There are in fact fewer than a dozen extant documents from the period of the journey. Of the seven or so items from Hölderlin’s hand that indisputably offer direct accounts or reminiscences, four are poems and the remainder are letters. These differ noticeably in character from his earlier correspondence. Up to his departure for France, the letters are engaging and often exuberant, abounding in personal disclosures as well as literary and philosophical reflections. The first letter home following his arrival in Bordeaux strikes a similar note, his candor and warmth still evident. By the second, dated April 6 (Good Friday), a coldness has crept in. He displays no emotion in response to the recent news of his grandmother’s death and reveals little about his circumstances. Following his return to Germany, the correspondence grows ever sparser, eventually dying down, during the time of his residence with Zimmer, to a trickle of awkwardly formal and perfunctory missives to his now-estranged family. The letters from the fall of 1802 up to his confinement at the clinic are largely taken up with business relating to the publication of the remaining works he managed to see into print. With few exceptions, these are terse and unrevealing. The poet’s personality has been almost entirely extinguished. His social circle dwindled to a handful of still-loyal friends, and even they commented on his reticence and volatility. During one episode shortly following his return, he drove his mother and sister out of their house in a violent rage. This unstable recluse had once counted Hegel and Schelling as close confidants; Schiller had been a patron and mentor; even Goethe had briefly deigned to notice him. All had now deserted him.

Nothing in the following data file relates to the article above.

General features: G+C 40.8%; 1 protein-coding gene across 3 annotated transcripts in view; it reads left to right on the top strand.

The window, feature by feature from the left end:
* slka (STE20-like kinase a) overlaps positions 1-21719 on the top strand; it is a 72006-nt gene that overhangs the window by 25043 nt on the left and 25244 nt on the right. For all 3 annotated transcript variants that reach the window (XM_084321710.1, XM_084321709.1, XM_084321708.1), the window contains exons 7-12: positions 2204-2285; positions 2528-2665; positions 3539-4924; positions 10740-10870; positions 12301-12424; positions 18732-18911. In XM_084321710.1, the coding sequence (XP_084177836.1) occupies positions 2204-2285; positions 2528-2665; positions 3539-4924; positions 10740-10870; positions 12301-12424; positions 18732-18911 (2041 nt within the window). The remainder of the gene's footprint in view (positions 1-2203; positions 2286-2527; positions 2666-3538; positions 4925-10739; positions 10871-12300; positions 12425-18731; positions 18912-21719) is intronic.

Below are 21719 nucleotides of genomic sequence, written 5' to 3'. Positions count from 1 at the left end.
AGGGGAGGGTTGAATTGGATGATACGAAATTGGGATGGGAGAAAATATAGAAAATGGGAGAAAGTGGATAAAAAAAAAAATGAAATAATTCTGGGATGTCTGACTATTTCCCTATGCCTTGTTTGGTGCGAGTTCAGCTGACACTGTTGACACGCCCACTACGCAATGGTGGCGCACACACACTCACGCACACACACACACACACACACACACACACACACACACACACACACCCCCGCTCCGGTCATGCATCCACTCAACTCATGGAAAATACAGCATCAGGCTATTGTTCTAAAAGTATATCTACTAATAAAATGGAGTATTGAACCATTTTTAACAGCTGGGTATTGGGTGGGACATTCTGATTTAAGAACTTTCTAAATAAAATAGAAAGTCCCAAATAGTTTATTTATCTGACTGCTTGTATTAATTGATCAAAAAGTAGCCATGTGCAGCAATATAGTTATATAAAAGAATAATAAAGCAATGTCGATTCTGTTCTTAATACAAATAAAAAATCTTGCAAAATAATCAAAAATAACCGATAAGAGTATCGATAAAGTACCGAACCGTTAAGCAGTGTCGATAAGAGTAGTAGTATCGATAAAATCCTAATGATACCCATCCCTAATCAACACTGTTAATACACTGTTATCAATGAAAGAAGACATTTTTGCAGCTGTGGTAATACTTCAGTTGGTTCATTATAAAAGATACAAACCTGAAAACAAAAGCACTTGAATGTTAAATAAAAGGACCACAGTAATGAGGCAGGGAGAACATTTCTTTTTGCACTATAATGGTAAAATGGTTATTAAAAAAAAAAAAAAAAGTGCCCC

Of the poems Hölderlin wrote after the journey, only one, fittingly called “Remembrance,” was published during his lifetime. It appeared in truncated form in 1808. The final strophe survived in manuscript along with two unpublished fragments that clearly refer to his time in France and a late poem in Alcaic stanzas that alludes once to sighting the sea, the nearby Atlantic Ocean, possibly from the heights of the Dune du Pilat. The remainder were found in a morass of papers Hölderlin left behind when he was sent to the clinic. Two travel documents, which along with the letters provide a glimpse of his itinerary, were also preserved. As a result, much about this period remains conjectural and speculative. What is known serves only to deepen the mystery.
What has long been clear is the dramatic deterioration of the poet’s mental and physical condition. During the journey, Hölderlin first exhibited symptoms of the illness that would shatter him. Some scholars, most notably Jean Laplanche, believe that symptoms of mental instability long predated his return from Bordeaux, but there is little evidence of this. In any case, the journey marks an acute worsening of his condition, tantamount to a crisis, although it is unclear what provoked it. Was he still mourning Susette Gontard, from whom he had separated two years earlier? A stubborn minority among Hölderlin scholars maintains that he received word of her worsening health while in France. A thin shred of circumstantial evidence suggests this. Karl Gok believed a surreptitious connection existed between the lovers that endured in Hölderlin’s absence. Recent research has turned up connections between Susette’s Hamburg relatives and the Protestant community in Bordeaux. But her final illness was also sudden; her death in June 1802, shortly after Hölderlin’s return, happened with little warning and apparently took the family by surprise. Fearing smallpox, her husband Jakob Gontard reportedly fled the family home.